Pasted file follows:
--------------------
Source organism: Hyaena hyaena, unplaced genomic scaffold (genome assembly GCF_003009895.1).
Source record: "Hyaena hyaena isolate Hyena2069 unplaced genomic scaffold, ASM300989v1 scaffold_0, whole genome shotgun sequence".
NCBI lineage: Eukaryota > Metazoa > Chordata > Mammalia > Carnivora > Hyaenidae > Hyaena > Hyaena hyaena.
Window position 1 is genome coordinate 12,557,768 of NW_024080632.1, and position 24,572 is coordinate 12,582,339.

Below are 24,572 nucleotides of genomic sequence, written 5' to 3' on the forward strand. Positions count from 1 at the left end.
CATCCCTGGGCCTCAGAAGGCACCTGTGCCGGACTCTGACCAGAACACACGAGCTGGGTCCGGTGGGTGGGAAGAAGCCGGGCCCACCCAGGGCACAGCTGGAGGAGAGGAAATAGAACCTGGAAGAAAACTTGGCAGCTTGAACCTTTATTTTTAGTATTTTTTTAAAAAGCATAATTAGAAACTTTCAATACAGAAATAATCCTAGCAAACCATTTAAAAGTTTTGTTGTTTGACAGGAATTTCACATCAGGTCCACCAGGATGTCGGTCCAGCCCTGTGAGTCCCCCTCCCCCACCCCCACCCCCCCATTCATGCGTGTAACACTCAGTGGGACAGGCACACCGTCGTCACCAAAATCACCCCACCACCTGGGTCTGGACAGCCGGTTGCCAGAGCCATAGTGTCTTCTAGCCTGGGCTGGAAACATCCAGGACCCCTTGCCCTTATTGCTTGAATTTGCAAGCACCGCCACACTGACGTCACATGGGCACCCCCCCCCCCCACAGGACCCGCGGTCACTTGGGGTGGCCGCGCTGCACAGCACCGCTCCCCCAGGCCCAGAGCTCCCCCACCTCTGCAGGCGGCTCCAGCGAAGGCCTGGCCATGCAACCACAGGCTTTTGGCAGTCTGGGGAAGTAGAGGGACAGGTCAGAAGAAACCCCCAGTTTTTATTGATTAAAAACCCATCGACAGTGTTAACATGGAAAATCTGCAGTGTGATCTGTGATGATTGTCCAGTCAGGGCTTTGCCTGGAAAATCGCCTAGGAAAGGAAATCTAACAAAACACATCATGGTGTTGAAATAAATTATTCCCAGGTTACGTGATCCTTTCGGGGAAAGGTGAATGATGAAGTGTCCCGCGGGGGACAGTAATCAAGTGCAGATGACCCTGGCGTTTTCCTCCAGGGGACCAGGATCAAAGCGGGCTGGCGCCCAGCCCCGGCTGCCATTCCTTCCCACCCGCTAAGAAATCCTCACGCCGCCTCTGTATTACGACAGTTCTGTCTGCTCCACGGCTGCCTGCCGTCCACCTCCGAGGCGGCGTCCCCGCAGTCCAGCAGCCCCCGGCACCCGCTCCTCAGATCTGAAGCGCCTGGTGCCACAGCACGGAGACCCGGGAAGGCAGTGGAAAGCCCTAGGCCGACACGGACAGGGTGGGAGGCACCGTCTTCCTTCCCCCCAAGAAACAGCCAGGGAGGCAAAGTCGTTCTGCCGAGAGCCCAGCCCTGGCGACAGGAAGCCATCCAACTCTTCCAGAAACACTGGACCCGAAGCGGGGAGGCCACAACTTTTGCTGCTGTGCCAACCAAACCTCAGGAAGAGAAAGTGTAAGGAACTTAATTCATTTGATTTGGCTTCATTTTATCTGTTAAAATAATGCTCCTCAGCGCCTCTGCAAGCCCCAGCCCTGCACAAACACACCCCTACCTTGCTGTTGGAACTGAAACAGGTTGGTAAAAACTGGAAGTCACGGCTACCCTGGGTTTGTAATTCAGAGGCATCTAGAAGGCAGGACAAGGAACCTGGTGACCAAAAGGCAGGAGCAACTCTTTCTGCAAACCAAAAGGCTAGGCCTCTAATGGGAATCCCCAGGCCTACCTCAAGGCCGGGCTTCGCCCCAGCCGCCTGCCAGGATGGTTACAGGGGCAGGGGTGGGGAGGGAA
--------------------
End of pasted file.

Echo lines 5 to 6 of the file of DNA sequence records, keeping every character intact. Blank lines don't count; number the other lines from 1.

Below are 24,572 nucleotides of genomic sequence, written 5' to 3' on the forward strand. Positions count from 1 at the left end.
CATCCCTGGGCCTCAGAAGGCACCTGTGCCGGACTCTGACCAGAACACACGAGCTGGGTCCGGTGGGTGGGAAGAAGCCGGGCCCACCCAGGGCACAGCTGGAGGAGAGGAAATAGAACCTGGAAGAAAACTTGGCAGCTTGAACCTTTATTTTTAGTATTTTTTTAAAAAGCATAATTAGAAACTTTCAATACAGAAATAATCCTAGCAAACCATTTAAAAGTTTTGTTGTTTGACAGGAATTTCACATCAGGTCCACCAGGATGTCGGTCCAGCCCTGTGAGTCCCCCTCCCCCACCCCCACCCCCCCATTCATGCGTGTAACACTCAGTGGGACAGGCACACCGTCGTCACCAAAATCACCCCACCACCTGGGTCTGGACAGCCGGTTGCCAGAGCCATAGTGTCTTCTAGCCTGGGCTGGAAACATCCAGGACCCCTTGCCCTTATTGCTTGAATTTGCAAGCACCGCCACACTGACGTCACATGGGCACCCCCCCCCCCCACAGGACCCGCGGTCACTTGGGGTGGCCGCGCTGCACAGCACCGCTCCCCCAGGCCCAGAGCTCCCCCACCTCTGCAGGCGGCTCCAGCGAAGGCCTGGCCATGCAACCACAGGCTTTTGGCAGTCTGGGGAAGTAGAGGGACAGGTCAGAAGAAACCCCCAGTTTTTATTGATTAAAAACCCATCGACAGTGTTAACATGGAAAATCTGCAGTGTGATCTGTGATGATTGTCCAGTCAGGGCTTTGCCTGGAAAATCGCCTAGGAAAGGAAATCTAACAAAACACATCATGGTGTTGAAATAAATTATTCCCAGGTTACGTGATCCTTTCGGGGAAAGGTGAATGATGAAGTGTCCCGCGGGGGACAGTAATCAAGTGCAGATGACCCTGGCGTTTTCCTCCAGGGGACCAGGATCAAAGCGGGCTGGCGCCCAGCCCCGGCTGCCATTCCTTCCCACCCGCTAAGAAATCCTCACGCCGCCTCTGTATTACGACAGTTCTGTCTGCTCCACGGCTGCCTGCCGTCCACCTCCGAGGCGGCGTCCCCGCAGTCCAGCAGCCCCCGGCACCCGCTCCTCAGATCTGAAGCGCCTGGTGCCACAGCACGGAGACCCGGGAAGGCAGTGGAAAGCCCTAGGCCGACACGGACAGGGTGGGAGGCACCGTCTTCCTTCCCCCCAAGAAACAGCCAGGGAGGCAAAGTCGTTCTGCCGAGAGCCCAGCCCTGGCGACAGGAAGCCATCCAACTCTTCCAGAAACACTGGACCCGAAGCGGGGAGGCCACAACTTTTGCTGCTGTGCCAACCAAACCTCAGGAAGAGAAAGTGTAAGGAACTTAATTCATTTGATTTGGCTTCATTTTATCTGTTAAAATAATGCTCCTCAGCGCCTCTGCAAGCCCCAGCCCTGCACAAACACACCCCTACCTTGCTGTTGGAACTGAAACAGGTTGGTAAAAACTGGAAGTCACGGCTACCCTGGGTTTGTAATTCAGAGGCATCTAGAAGGCAGGACAAGGAACCTGGTGACCAAAAGGCAGGAGCAACTCTTTCTGCAAACCAAAAGGCTAGGCCTCTAATGGGAATCCCCAGGCCTACCTCAAGGCCGGGCTTCGCCCCAGCCGCCTGCCAGGATGGTTACAGGGGCAGGGGTGGGGAGGGAA